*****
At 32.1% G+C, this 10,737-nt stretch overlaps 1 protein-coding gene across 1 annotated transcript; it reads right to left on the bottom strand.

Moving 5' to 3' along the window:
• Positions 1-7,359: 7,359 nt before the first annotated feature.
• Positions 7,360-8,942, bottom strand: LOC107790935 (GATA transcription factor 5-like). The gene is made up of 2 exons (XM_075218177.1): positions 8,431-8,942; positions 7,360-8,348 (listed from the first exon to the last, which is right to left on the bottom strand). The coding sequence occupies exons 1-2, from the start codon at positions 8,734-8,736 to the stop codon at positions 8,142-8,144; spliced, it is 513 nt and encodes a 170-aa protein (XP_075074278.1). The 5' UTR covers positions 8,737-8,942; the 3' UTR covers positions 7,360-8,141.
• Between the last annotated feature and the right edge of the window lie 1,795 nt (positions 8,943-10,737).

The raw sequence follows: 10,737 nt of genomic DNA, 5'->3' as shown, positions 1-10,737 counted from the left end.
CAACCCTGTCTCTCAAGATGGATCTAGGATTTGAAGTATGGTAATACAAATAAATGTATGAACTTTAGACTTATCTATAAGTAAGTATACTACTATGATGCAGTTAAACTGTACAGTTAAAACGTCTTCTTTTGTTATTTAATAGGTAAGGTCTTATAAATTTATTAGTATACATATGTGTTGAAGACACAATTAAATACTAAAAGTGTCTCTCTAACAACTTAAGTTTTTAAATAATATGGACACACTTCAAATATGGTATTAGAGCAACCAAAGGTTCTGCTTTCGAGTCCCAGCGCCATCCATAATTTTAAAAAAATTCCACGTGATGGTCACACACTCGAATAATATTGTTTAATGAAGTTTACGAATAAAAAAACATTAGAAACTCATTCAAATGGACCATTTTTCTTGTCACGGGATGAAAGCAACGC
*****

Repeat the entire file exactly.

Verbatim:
At 32.1% G+C, this 10,737-nt stretch overlaps 1 protein-coding gene across 1 annotated transcript; it reads right to left on the bottom strand.

Moving 5' to 3' along the window:
• Positions 1-7,359: 7,359 nt before the first annotated feature.
• Positions 7,360-8,942, bottom strand: LOC107790935 (GATA transcription factor 5-like). The gene is made up of 2 exons (XM_075218177.1): positions 8,431-8,942; positions 7,360-8,348 (listed from the first exon to the last, which is right to left on the bottom strand). The coding sequence occupies exons 1-2, from the start codon at positions 8,734-8,736 to the stop codon at positions 8,142-8,144; spliced, it is 513 nt and encodes a 170-aa protein (XP_075074278.1). The 5' UTR covers positions 8,737-8,942; the 3' UTR covers positions 7,360-8,141.
• Between the last annotated feature and the right edge of the window lie 1,795 nt (positions 8,943-10,737).

The raw sequence follows: 10,737 nt of genomic DNA, 5'->3' as shown, positions 1-10,737 counted from the left end.
CAACCCTGTCTCTCAAGATGGATCTAGGATTTGAAGTATGGTAATACAAATAAATGTATGAACTTTAGACTTATCTATAAGTAAGTATACTACTATGATGCAGTTAAACTGTACAGTTAAAACGTCTTCTTTTGTTATTTAATAGGTAAGGTCTTATAAATTTATTAGTATACATATGTGTTGAAGACACAATTAAATACTAAAAGTGTCTCTCTAACAACTTAAGTTTTTAAATAATATGGACACACTTCAAATATGGTATTAGAGCAACCAAAGGTTCTGCTTTCGAGTCCCAGCGCCATCCATAATTTTAAAAAAATTCCACGTGATGGTCACACACTCGAATAATATTGTTTAATGAAGTTTACGAATAAAAAAACATTAGAAACTCATTCAAATGGACCATTTTTCTTGTCACGGGATGAAAGCAACGC